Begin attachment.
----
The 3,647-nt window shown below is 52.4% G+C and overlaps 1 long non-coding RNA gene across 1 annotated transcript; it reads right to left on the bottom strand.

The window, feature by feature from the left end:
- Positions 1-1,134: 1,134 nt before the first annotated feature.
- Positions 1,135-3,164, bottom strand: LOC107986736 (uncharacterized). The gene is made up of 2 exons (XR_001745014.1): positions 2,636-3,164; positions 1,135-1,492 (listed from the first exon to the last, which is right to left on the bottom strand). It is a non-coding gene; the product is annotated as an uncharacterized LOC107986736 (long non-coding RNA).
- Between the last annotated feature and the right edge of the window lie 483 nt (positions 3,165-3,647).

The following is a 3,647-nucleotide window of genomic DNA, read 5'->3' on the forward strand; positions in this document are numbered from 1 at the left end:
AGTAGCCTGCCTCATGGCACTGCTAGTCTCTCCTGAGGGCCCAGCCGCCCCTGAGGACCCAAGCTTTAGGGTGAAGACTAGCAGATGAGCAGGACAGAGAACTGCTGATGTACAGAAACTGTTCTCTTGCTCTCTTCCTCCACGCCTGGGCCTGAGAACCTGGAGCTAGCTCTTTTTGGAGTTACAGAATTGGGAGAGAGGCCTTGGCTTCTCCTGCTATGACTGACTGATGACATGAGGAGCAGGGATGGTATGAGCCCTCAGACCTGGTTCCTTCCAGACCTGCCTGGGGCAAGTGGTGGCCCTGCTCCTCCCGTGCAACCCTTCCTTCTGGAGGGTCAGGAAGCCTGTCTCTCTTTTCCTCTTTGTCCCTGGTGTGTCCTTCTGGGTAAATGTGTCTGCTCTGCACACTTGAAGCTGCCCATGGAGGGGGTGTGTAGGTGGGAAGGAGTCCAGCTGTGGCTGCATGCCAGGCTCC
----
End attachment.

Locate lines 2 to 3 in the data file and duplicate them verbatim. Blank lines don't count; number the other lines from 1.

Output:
The window, feature by feature from the left end:
- Positions 1-1,134: 1,134 nt before the first annotated feature.